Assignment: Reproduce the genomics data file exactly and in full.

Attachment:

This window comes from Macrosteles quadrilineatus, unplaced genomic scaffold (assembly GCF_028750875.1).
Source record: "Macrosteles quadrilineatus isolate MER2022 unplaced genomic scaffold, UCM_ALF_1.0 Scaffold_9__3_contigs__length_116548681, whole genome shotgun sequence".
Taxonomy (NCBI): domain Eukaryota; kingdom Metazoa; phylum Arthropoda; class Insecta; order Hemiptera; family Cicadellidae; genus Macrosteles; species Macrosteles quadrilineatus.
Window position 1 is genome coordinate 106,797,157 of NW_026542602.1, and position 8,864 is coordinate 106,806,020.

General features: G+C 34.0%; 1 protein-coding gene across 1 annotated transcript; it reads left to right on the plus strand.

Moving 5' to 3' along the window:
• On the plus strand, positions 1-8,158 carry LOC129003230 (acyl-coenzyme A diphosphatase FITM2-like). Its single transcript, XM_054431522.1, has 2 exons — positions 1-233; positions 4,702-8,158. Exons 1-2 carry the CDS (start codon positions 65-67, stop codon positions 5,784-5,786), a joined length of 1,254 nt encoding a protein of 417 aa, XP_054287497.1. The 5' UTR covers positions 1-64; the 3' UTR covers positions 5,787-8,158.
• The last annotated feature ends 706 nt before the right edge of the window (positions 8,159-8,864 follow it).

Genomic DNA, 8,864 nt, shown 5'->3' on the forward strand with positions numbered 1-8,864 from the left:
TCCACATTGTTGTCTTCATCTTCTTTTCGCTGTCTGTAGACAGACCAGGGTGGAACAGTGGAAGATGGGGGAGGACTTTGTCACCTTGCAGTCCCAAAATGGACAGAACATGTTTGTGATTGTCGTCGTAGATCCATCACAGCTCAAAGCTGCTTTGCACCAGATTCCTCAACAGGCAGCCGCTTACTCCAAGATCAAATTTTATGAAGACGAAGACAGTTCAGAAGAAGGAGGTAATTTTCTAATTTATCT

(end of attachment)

This window comes from Macrosteles quadrilineatus, unplaced genomic scaffold (assembly GCF_028750875.1).
Source record: "Macrosteles quadrilineatus isolate MER2022 unplaced genomic scaffold, UCM_ALF_1.0 Scaffold_9__3_contigs__length_116548681, whole genome shotgun sequence".
Taxonomy (NCBI): domain Eukaryota; kingdom Metazoa; phylum Arthropoda; class Insecta; order Hemiptera; family Cicadellidae; genus Macrosteles; species Macrosteles quadrilineatus.
Window position 1 is genome coordinate 106,797,157 of NW_026542602.1, and position 8,864 is coordinate 106,806,020.

General features: G+C 34.0%; 1 protein-coding gene across 1 annotated transcript; it reads left to right on the plus strand.

Moving 5' to 3' along the window:
• On the plus strand, positions 1-8,158 carry LOC129003230 (acyl-coenzyme A diphosphatase FITM2-like). Its single transcript, XM_054431522.1, has 2 exons — positions 1-233; positions 4,702-8,158. Exons 1-2 carry the CDS (start codon positions 65-67, stop codon positions 5,784-5,786), a joined length of 1,254 nt encoding a protein of 417 aa, XP_054287497.1. The 5' UTR covers positions 1-64; the 3' UTR covers positions 5,787-8,158.
• The last annotated feature ends 706 nt before the right edge of the window (positions 8,159-8,864 follow it).

Genomic DNA, 8,864 nt, shown 5'->3' on the forward strand with positions numbered 1-8,864 from the left:
TCCACATTGTTGTCTTCATCTTCTTTTCGCTGTCTGTAGACAGACCAGGGTGGAACAGTGGAAGATGGGGGAGGACTTTGTCACCTTGCAGTCCCAAAATGGACAGAACATGTTTGTGATTGTCGTCGTAGATCCATCACAGCTCAAAGCTGCTTTGCACCAGATTCCTCAACAGGCAGCCGCTTACTCCAAGATCAAATTTTATGAAGACGAAGACAGTTCAGAAGAAGGAGGTAATTTTCTAATTTATCT